Tweet as you would be tweeted

Twitter can be all at once wonderfully interesting and incredibly irritating. What tips the balance for you?

You can build and project your own image to the world on Twitter. Whether you use it for professional or personal reasons, you have a brand and will develop a reputation. How do you ensure it is a positive one?

'Do unto others as you would have them do to you' is the way many of us choose to live our lives (with or without the religious background) and we can definitely apply this to social media, in particular, Twitter.

When someone demonstrates poor behaviour, I find myself worrying (perhaps unnecessarily, I think) about whether or not I will find myself following such a path – do I have the volume turned up too high on my iPhone? Did I ignore someone's text? Have I lied to or let down a friend? And that's just offline.

So let's get the negatives out of the way first. Aside from these excellent examples what annoys you about other people on Twitter?

  • Overly long conversations? Do respond to questions, but take anything past 2-3 responses into a private conversation/ email/ message forum.
  • Businesses or people who only tweet about their product? The easy solution is to unfollow these folk. If you are in charge of a company Twitter feed, remember how disconnected with customers this makes a business appear – that they are only interested in plugging themselves, not engaging with the people who need or use their product or service.
  • Are people really interested in where you've been jogging every day over the last month/ how many estate agent viewings you've had in your flat / what you've had for lunch / how excited you are about your new job? Occasional personal information can add some depth, but be wary of the soap opera effect.
  • The Twitter equivalent of the unnecessary Reply-All? Being included in replies and conversations that aren't relevant. A reminder to us that we don't need to include everyone ever mentioned in a tweet. Or email.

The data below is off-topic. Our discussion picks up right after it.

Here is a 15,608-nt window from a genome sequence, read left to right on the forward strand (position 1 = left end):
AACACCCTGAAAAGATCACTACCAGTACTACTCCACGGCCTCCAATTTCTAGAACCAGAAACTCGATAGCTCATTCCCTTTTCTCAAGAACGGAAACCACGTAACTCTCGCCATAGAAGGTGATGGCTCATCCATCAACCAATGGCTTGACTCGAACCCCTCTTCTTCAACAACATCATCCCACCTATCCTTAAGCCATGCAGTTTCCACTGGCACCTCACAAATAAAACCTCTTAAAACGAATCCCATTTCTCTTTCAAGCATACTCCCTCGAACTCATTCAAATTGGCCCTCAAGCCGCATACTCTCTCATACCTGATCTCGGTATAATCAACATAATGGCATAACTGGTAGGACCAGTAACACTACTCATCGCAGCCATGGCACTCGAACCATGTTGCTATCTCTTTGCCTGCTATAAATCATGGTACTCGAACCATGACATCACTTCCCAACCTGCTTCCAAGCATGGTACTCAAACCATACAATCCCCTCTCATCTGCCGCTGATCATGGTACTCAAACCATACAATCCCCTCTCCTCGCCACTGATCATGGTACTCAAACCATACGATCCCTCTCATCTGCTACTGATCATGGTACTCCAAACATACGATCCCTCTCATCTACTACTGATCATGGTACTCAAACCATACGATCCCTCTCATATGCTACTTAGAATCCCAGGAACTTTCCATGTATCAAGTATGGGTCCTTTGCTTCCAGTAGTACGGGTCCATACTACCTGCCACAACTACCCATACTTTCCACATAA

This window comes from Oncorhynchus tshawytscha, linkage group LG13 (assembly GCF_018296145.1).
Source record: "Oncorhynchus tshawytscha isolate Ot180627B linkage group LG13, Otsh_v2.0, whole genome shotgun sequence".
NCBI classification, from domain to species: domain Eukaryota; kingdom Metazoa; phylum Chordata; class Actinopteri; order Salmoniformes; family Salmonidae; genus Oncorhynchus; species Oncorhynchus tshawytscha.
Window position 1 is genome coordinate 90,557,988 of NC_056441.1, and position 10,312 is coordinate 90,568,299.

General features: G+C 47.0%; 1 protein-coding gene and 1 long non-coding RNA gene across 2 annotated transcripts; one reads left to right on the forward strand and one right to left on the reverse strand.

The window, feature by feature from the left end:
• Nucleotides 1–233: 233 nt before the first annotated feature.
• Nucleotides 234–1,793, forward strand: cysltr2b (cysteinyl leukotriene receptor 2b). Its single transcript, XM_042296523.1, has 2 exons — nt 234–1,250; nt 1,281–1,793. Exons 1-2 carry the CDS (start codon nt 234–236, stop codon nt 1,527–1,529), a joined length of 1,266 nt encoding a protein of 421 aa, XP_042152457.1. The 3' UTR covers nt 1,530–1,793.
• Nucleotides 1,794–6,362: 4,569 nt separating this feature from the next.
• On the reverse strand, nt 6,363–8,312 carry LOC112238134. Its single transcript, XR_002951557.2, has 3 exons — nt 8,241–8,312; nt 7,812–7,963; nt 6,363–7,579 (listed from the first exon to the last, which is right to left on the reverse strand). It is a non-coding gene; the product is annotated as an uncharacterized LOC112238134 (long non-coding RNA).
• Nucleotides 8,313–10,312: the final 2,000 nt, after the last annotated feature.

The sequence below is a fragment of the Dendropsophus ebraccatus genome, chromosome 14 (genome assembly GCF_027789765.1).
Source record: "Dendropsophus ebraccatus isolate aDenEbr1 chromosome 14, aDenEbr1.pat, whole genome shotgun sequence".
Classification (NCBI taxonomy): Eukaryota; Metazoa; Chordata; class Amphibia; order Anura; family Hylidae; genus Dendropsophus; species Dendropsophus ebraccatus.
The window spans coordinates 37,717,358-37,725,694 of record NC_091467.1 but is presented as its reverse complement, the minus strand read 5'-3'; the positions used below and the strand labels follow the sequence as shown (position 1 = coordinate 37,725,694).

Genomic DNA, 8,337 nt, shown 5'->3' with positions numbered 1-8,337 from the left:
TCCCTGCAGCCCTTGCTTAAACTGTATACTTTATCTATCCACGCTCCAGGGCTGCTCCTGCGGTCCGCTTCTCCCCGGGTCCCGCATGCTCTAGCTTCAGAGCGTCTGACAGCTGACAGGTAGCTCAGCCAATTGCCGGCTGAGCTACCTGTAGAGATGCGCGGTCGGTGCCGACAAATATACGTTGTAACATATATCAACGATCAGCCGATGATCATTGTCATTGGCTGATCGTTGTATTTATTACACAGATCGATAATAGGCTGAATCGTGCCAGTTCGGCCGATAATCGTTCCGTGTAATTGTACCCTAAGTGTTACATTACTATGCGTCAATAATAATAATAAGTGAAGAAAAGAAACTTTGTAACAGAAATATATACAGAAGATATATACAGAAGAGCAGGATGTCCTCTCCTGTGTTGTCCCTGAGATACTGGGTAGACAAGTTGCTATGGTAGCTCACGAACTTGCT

• People moaning about colleagues or customers? Ah, the online gossip. This never ends well. To quote Lemony Snicket, "the key to good eavesdropping is not getting caught". Do you want what you tweet to be associated with you forever? As in any written communication, it is so hard to sense tone – we've all been upset by a text or email that we have read in a different voice to that with which it was written. You only have to look at the case of Paul Chambers and his tweet about Robin Hood Airport to know that tweets can be taken out of context.

The dilemma in continuing to follow people with these Twitter traits is that they occasionally post good content yet counteract it with mindless waffle. Turn the mirror on yourself, have a good look. Are you doing the same?

How do we tweet positively to ensure good tweeting karma?

Figure out what you want from using Twitter. Pictures of cats? Easy. May I recommend @EmrgencyKittens to meet that particular need? But by only posting lots of photos of your pets you may find your professional interactions somewhat limited. However if you want to make connections in your industry, you're in luck.

Do you want to read interesting articles on subjects that are important to you? By sharing your own findings, your followers will be able to recommend similar pieces. This gives you a starting point to build a relationship, make a connection.

Rather than constantly retweeting other people's tweets, no matter how inspirational the quote, perhaps it is better to tweet the link and add your own opinion, whilst remembering to credit your source.

Invoking the rule of three will help keep things positive – sharing, engaging, promoting. Send one tweet with interesting content you have found elsewhere; the second should be a meaningful interaction with a fellow tweeter; after these more selfless Twitter acts, you can be allowed a moment of indulgence with a retweet or self-promotion.

I think tweeting as you would be tweeted is about being true to yourself. Be polite, be courteous, be professional - because even if it’s not about work, current and future employers can read it. I know I've said it before, but before hitting 'Tweet' consider what you would think if you read it and whether it would make you hit the 'Unfollow' button.

Annoy not as you would be annoyed. Tweet as you would be tweeted.

Suzanne Wheatley is Recruitment Manager at Sue Hill Recruitment (@suehillrec).  She tweets as @suzyredrec.